I am still puzzled by the 1.5 sigma shift.
Are you saying that the field survey, field data, field statistics are all different from internal survey,internal data and internal statistics? And that difference is about 1.5 sigma shift. Are there reasons for this shift? Is this the reason that process improvement has to base on customer input, i.e. the receiver of the output of a process so the 1.5 sigma shift can be covered?
The 1.5 Sigma shift is entirely arbitrary, yet the industry standard. Would a 1 sigma shift be more realistic? Perhaps, but it is not what Motorola used. Their field data indicated that even for processes they felt were controlled and capable, they experienced field failures characteristic of processes which had undergone a 1.5 sigma shift over time (in the field). Think of the 1.5 Sigma shift as a fudge factor, or safety factor. If we are imprecise in our estimates, we at least have some margin for error.
This really only comes into play when you are trying to estimate a Sigma Level based on field data. In this case, it does not really matter whether your process will actually fit this model: industry expectations of Sigma Levels include the 1.5 sigma shift.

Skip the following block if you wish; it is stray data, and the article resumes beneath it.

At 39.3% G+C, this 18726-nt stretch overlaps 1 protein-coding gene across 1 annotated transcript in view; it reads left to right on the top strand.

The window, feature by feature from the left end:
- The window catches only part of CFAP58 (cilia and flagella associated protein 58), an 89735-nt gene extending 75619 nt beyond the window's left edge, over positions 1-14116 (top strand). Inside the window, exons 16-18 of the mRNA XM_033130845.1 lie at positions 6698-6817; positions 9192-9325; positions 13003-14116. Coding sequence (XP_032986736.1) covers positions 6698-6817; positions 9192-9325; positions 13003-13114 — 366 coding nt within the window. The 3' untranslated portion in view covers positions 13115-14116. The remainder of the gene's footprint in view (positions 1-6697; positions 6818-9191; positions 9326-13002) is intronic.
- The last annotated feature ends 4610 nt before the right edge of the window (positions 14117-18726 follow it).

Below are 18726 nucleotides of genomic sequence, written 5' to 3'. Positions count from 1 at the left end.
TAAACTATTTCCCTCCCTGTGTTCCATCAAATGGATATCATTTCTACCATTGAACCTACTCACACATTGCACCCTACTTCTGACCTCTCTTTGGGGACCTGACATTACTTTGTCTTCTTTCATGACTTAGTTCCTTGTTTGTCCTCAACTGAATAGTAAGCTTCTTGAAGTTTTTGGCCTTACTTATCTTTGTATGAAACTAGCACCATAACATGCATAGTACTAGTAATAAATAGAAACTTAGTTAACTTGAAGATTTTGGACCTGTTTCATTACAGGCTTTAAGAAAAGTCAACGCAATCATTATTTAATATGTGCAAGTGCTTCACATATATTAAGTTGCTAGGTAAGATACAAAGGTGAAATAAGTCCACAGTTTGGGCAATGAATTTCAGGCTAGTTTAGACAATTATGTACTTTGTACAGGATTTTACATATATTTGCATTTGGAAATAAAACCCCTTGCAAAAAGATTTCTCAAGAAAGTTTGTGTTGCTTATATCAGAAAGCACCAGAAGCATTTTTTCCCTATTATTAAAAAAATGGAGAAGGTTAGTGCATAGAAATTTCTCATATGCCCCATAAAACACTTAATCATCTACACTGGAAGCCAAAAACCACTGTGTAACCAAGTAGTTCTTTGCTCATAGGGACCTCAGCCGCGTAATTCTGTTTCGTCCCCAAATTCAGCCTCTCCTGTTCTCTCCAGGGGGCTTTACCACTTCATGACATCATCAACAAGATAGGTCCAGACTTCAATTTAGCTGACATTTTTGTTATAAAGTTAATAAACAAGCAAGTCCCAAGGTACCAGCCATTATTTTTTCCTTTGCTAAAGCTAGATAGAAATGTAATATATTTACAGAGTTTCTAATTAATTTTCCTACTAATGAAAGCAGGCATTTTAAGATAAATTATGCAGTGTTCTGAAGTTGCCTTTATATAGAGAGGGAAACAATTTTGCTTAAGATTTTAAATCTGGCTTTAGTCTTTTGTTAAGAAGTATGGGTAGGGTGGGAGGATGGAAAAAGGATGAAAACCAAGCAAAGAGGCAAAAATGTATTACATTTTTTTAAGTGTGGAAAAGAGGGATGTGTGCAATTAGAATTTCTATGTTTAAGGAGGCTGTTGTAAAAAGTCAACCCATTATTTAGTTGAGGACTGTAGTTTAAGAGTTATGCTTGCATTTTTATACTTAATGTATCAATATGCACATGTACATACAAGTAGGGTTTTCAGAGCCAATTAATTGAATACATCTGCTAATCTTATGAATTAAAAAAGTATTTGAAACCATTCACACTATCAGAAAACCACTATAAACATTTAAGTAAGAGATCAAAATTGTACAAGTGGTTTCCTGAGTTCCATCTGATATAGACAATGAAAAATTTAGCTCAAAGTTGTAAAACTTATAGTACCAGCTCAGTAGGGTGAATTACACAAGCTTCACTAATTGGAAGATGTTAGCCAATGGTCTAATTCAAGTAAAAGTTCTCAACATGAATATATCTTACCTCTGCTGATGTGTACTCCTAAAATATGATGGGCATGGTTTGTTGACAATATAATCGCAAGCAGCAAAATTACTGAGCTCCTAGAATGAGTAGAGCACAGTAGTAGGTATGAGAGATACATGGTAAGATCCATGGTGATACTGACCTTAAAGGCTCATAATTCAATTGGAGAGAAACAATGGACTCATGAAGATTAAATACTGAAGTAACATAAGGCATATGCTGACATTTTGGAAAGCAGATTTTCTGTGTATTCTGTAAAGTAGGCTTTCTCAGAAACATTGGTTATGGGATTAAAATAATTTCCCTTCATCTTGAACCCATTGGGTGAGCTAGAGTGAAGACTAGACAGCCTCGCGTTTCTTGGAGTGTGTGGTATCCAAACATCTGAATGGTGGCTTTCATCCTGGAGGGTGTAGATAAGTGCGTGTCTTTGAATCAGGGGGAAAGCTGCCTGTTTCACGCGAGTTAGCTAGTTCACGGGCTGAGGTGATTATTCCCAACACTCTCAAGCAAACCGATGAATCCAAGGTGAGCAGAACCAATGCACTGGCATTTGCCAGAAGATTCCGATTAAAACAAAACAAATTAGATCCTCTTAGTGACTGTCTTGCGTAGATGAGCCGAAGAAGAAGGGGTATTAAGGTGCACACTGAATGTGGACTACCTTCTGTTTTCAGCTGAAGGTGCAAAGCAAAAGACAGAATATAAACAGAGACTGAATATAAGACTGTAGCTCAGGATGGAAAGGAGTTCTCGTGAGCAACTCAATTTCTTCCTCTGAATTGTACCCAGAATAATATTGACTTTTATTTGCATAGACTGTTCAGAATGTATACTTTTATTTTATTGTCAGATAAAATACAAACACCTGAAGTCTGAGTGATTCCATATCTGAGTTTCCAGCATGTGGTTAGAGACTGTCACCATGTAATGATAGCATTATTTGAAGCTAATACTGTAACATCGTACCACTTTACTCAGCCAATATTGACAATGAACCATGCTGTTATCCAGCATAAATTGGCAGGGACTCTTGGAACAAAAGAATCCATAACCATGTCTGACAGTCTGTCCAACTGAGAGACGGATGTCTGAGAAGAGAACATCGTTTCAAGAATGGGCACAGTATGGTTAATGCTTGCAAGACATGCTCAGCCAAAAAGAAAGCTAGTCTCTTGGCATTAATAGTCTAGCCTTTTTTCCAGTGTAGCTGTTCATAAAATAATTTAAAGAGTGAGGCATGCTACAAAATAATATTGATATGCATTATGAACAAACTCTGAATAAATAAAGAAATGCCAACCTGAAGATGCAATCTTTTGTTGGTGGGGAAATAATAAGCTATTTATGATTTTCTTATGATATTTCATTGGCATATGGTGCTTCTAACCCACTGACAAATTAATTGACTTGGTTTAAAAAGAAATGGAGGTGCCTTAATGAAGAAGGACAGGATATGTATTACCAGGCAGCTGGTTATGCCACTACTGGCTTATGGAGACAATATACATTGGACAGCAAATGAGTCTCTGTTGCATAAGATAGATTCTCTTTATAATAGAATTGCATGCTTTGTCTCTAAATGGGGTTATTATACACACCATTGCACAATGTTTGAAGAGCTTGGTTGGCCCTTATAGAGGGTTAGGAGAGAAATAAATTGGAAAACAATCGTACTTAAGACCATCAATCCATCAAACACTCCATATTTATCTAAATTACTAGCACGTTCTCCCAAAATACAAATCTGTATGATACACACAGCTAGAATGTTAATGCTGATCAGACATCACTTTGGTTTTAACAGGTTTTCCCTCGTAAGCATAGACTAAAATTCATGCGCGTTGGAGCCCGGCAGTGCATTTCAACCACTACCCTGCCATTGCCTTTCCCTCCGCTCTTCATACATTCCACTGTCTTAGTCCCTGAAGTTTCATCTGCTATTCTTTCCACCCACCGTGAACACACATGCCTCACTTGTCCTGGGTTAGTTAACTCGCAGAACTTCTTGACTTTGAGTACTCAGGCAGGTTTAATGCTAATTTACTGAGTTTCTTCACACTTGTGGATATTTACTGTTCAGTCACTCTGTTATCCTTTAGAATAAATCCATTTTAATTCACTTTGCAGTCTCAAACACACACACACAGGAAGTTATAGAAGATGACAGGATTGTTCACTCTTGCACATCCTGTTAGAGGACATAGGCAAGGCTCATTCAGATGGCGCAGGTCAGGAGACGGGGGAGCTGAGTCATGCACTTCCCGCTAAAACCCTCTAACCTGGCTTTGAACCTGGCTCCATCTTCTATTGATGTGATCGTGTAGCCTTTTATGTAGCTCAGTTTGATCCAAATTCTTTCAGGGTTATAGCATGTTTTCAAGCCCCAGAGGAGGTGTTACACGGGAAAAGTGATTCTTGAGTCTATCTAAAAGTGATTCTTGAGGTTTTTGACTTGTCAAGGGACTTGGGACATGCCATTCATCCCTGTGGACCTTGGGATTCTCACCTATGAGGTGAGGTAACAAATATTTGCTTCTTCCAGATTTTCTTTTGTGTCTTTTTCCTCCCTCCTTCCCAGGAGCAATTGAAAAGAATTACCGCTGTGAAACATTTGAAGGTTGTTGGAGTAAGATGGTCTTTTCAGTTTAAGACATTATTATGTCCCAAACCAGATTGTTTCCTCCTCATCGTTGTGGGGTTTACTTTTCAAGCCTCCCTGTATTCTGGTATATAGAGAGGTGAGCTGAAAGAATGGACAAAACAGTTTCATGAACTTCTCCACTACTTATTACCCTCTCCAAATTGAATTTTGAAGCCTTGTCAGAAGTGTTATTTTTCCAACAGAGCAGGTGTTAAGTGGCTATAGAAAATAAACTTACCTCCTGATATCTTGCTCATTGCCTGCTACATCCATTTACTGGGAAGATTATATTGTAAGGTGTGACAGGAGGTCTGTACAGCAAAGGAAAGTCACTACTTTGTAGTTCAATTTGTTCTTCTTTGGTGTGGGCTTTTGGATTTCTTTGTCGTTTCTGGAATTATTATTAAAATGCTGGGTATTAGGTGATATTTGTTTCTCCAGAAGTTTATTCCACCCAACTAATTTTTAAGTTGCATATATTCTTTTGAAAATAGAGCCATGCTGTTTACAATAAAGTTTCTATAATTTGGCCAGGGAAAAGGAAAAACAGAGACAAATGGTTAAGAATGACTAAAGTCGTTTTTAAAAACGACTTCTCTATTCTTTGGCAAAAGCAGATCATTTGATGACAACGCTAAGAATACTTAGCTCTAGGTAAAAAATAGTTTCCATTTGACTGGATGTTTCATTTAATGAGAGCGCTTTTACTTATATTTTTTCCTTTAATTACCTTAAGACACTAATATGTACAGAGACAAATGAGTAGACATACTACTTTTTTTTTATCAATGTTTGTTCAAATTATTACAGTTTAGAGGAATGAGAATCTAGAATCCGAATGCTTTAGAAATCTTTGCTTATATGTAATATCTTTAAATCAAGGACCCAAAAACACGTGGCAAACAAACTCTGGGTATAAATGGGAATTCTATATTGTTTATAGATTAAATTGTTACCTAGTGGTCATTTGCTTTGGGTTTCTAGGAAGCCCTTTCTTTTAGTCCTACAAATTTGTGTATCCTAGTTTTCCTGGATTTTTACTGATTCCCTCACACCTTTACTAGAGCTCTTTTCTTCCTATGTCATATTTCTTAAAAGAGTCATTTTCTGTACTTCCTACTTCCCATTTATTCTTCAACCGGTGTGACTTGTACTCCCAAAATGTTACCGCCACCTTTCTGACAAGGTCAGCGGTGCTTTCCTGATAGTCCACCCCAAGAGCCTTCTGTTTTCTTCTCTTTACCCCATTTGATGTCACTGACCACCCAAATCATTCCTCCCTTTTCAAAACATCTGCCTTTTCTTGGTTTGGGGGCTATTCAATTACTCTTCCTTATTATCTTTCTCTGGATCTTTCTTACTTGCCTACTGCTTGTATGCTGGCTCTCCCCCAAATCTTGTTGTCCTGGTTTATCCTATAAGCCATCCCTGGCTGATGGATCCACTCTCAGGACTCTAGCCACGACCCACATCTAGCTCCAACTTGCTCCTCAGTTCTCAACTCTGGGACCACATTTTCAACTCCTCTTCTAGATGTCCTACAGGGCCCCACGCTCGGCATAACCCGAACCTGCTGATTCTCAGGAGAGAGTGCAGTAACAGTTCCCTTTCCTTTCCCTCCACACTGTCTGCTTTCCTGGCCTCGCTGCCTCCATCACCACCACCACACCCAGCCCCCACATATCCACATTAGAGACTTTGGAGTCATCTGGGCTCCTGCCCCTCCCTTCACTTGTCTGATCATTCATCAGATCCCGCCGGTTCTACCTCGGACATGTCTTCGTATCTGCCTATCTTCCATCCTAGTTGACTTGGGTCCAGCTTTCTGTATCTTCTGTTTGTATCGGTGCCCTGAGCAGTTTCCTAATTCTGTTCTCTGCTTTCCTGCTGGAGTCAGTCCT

Honestly, I think a Six Sigma deployment that focuses on Sigma Levels is a poor program. It should focus on money: increasing revenue and reducing costs. There is too much monkeying around that can be done to DPMO and Sigma Level to make them your focus. Money, on the other hand, is real and absolute.
As for customer input, the best reason to include it is to ensure you are impacting the issues that customers care about. I have heard Polaroid had some of the best efficiencies in the industry. Yet, they went bankrupt. A focus on internal efficiencies is not a guarantee of success, as you might just be the best organization in the world at filling your finished goods inventory with useless product. In the same way, it is easy to cut costs, but if you strip away your ability to provide the service your customers expect, you risk losing those customers and reducing revenue. So we can not just cut costs, we need to cut the non-value added costs. And who defines value? The customer. They are paying the bills.
Yet another example of how Six Sigma and Lean Six Sigma are the same thing!!
Learn more about the Lean Six Sigma principles and tools for process excellence in Six Sigma Demystified (2011, McGraw-Hill) by Paul Keller, in his online Lean Six Sigma DMAIC short course ($249), or his online Green Belt certification course ($499).